IV. The ruin theory. Here we consider the formula for probability of ruin in continues and discrete cases. The exact formula for the exponential distributions and the mixture of exponential distributions.
V. Approximation of distribution of the sum of independent claims by compound Poisson distribution. The theory of reinsurance for compound Poisson distribution. Optimality of the stoploss reinsurance.
Game theory and operations research
(V.V. Morozov, Professor of CMC MSU)
Zerosum twoplayer game and its solution. Condition of the existence of a saddle point. Computation of all saddle points. Minimax and maximin strategies existence conditions. Existence of a saddle point of convexconcave function. Zerosum game in mixed strategies. Von Neumann theorem for matrix games. The properties of optimal mixed strategies. Dominance of rows and columns in matrix games. Graphical method for solution of 2xn and mx2 matrix games. Matrix games and linear programming. Iterative method of matrix games solution. Games with complete information. Zermelo theorem on games with complete information. Nash equilibrium existence condition. Cournot model of duololy. Properties of mixed equilibrium in twoplayer finite game. Computation of mixed equilibrium. Hierarchical games. Stackelberg equilibrium.
Actuarial Math I
(G.A. Belyankin, Professor of CMC MSU, Head of Actuarial and Investment Dpt.,OstWest Allianz)
Interest Rate and Discount Rate. Present Value. Individual Risk models. Survival Distributions and Mortal ity Tables. Analytical Laws of Mortality. Death Benefits Payable at the End of the Year of Death. Death Benefits Payable at Moment of Death. Continuous Life Annuities, Annual Annuities and Annuities mthly payments. Single Premiums. Annual Premium. Premiums with mthly payments. Premium Calculation for Different Insurance Programs. Benefit Reserves. Calculation of Reserves for Different Insurance Programs. Recursion Relations for Benefit reserves. Expenses in Insurance Contracts. Expense Allowances. Proportional and NonProportional Expenses. Gross Premium Calculation. Zillmerisation. Cash Values. Insurance Options. Fully variable life insurance. Calculation of Premium and Resererve for Fully variable life insurance.
(G.A. Belyankin, Professor of CMC MSU, Head of Actuarial and Investment Dpt.,OstWest Allianz)
Product Pricing. Analysis of Mortality, Expenses, Withdrawals and Financial Factors. Policy Signature. Policy Profile. Profit testing. Solvency requirements. Interest Rate as Random Value. Investment Strategy. Asset Liability Match. Determining Bonus Distribution Policy. Product Business Plan. Assigned Capital. Embedded Value. Gross Reserves. Deferred Acquisition Cost. Actuarial Basis. Unit Linked Contracts. Variable Life and Universal Life Contracts.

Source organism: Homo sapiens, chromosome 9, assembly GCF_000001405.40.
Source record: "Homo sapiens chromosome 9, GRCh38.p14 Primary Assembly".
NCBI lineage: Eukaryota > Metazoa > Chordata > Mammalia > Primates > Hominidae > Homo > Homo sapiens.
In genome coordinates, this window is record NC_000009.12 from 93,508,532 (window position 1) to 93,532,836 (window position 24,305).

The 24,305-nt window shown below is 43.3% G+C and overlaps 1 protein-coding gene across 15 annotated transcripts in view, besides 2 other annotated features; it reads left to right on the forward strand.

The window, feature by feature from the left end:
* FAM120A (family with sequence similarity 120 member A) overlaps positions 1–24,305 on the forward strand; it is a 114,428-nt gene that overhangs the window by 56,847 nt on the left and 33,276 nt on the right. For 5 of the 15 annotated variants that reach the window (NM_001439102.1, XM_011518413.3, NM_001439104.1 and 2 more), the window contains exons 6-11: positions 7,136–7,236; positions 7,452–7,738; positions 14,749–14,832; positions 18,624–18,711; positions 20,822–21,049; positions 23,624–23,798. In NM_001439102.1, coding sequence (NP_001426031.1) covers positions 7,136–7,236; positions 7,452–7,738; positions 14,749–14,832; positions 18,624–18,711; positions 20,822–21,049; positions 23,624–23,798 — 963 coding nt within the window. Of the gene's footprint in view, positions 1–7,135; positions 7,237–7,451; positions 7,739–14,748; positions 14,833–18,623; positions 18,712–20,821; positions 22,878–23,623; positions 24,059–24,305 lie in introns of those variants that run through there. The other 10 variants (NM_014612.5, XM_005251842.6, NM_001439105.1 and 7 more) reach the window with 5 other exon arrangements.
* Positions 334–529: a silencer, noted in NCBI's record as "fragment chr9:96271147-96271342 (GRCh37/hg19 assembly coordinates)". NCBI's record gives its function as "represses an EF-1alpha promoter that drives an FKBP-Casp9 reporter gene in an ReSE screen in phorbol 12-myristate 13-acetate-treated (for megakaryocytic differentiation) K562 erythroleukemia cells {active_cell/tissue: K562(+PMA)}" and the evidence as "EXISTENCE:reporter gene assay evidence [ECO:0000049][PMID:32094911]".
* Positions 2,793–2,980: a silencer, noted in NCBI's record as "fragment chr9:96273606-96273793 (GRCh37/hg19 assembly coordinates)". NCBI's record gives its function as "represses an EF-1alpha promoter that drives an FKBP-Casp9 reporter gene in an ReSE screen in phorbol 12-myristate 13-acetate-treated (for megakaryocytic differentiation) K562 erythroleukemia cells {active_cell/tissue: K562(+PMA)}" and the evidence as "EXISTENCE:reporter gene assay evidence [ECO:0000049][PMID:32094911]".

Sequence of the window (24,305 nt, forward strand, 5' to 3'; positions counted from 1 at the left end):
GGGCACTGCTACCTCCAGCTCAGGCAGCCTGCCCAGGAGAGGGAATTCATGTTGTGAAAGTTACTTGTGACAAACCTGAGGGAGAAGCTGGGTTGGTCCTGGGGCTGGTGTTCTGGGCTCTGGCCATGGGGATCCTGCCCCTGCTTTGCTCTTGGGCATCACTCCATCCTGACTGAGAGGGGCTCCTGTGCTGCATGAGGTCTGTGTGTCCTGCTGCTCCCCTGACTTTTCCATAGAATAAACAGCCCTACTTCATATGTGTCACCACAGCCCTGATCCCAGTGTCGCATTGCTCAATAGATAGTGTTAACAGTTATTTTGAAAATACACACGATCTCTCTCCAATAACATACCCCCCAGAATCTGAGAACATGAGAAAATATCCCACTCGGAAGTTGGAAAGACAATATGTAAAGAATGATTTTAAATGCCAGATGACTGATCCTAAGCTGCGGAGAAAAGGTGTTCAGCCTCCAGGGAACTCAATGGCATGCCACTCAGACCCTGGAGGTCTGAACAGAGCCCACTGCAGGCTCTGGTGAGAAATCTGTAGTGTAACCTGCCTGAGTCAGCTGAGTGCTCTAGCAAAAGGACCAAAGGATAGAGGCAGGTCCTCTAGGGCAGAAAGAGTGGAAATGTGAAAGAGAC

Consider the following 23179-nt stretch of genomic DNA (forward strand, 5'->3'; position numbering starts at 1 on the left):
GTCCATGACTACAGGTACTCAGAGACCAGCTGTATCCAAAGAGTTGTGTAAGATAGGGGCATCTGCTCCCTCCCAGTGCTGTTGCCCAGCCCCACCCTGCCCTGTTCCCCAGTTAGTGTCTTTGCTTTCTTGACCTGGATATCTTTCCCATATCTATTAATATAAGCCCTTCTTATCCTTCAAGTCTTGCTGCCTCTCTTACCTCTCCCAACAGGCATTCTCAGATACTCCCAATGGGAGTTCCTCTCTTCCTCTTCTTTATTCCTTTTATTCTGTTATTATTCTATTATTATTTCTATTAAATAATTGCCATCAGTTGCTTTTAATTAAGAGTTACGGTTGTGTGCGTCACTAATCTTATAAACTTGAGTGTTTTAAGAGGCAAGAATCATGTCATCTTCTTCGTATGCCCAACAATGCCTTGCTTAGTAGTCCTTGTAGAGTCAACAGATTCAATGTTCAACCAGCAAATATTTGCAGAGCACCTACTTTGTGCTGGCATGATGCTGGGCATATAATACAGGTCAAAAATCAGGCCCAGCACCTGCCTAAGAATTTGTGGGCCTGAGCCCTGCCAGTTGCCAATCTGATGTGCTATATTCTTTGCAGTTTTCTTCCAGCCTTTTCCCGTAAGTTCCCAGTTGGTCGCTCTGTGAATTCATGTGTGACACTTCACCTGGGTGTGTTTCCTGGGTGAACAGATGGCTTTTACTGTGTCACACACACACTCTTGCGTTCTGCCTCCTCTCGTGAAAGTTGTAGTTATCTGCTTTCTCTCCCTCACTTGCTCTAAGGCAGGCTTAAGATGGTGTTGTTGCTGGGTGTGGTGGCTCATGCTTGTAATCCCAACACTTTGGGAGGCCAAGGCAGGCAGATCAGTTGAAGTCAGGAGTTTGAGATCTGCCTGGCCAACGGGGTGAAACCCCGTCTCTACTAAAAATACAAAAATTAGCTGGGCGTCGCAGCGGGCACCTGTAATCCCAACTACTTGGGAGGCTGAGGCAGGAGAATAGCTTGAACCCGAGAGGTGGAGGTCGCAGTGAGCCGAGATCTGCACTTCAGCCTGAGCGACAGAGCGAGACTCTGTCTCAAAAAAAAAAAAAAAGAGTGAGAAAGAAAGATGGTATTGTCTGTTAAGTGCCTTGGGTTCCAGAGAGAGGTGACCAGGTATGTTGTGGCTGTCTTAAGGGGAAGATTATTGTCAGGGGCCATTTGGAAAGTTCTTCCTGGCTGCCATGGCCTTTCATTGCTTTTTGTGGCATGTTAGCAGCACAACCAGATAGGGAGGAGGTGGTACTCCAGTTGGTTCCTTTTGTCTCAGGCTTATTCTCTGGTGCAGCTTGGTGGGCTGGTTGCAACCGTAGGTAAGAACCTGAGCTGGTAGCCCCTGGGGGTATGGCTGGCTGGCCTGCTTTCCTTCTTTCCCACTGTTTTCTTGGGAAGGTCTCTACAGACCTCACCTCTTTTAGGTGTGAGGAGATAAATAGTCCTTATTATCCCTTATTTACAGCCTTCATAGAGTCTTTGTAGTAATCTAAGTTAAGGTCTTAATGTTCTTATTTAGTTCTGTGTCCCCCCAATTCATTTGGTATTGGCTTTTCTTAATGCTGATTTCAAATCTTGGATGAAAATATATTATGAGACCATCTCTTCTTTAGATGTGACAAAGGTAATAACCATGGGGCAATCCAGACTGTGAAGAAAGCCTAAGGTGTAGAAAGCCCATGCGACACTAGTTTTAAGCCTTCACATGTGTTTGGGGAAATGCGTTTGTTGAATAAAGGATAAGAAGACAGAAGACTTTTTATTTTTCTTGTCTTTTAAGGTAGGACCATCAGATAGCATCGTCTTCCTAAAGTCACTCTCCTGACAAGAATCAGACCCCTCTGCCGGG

Dependent Lifetime Models. Multiple Life Functions. Special TwoLife Annuities. Multiple Decrement Models. Lump sum Benefits. Disability Benefits. Waiver of Premium Benefits. Theory of Pension Funding. Basic Functions for Retired Lives. Basic Functions for Active Lives
Optimization theory
(Denisov D.V., Professor of CMC MSU, Director of Russian Society of Actuaries)
I. Introduction. Optimization problems: setting and classification. Conditions for existence of a global solution.
II. Linear programming. Linear programming theory. Basic methods.
III. Nonlinear programming. Elements of convex analysis. Firstorder optimality conditions for optimization problems with convex feasible sets. First and secondorder optimality conditions for unconstrained optimization problems, for purely equalityconstrained problems (the Lagrange principle), and for mixedconstrained problems (the KarushKuhnTucker condition).
Numerical optimization
(Izmailov A.F., Professor of CMC MSU, Senior researcher of Computing Center of RAS)
I. Introduction. Optimization methods: classification. Types of convergence. Convergence rate estimates. Stopping criteria. Algorithms for onedimensional problems.
II. Unconstrained optimization methods. Descent methods. The Newton method, quasiNewton methods. Conjugate direction methods. Methods of order zero.
III. Constrained optimization methods. Methods for problems with simple constraints (gradient projection methods, conditional gradient methods, conditional Newton methods). Feasible direction methods. Methods for purely equalityconstrained problems (Newtontype methods for Lagrange optimality system, quadratic penalty method, augmented Lagrangians and exact penalty functions).
Optimization III
(Izmailov A.F., Professor of CMC MSU, Senior researcher of Computing Center of RAS)
I. Contemporary optimization methods. Sequential quadratic programming. Equivalent reformulations of the KarushKuhnTucker optimality system, elements of nonsmooth analysis, the generalized Newton method. Identification of active constraints, error bounds. Penalties and augmented Lagrangians for mixedconstrained problems.
II. Globalization strategies. Linesearch. Trustregion methods. Pathfollowing methods. Globalization of sequential quadratic programming methods.
III. Methods for nonsmooth convex optimization. Elements of subdifferential calculus. Lagrangian relaxation. Subgradient methods. Cutting plane methods. Bundle methods.
IV. Special optimization problems. Methods for quadratic programming problems. Interior point methods for linear programming problems.
(M.R. Davidson, Professor of CMC MSU, Consultant CARANA Ltd.)
The course gives a thorough treatment of mathematical theory of interest. It includes both financial and economical aspects of the theory of interest. The interrelationship between assets and liabilities and quantitative methods used to manage this relationship are studied. The techniques of duration analysis, immunization and scenario testing are considered.
The first part of the course takes a mostly deterministic approach to interest rates and yield curves. Discounted cash flow analysis and capital budgeting as decision tools are given particular emphasis. The second part discusses Capital Asset Pricing Model as well as some approaches to pricing modern nonlinear financial instruments.
The course contains a large number of exercises and real world examples.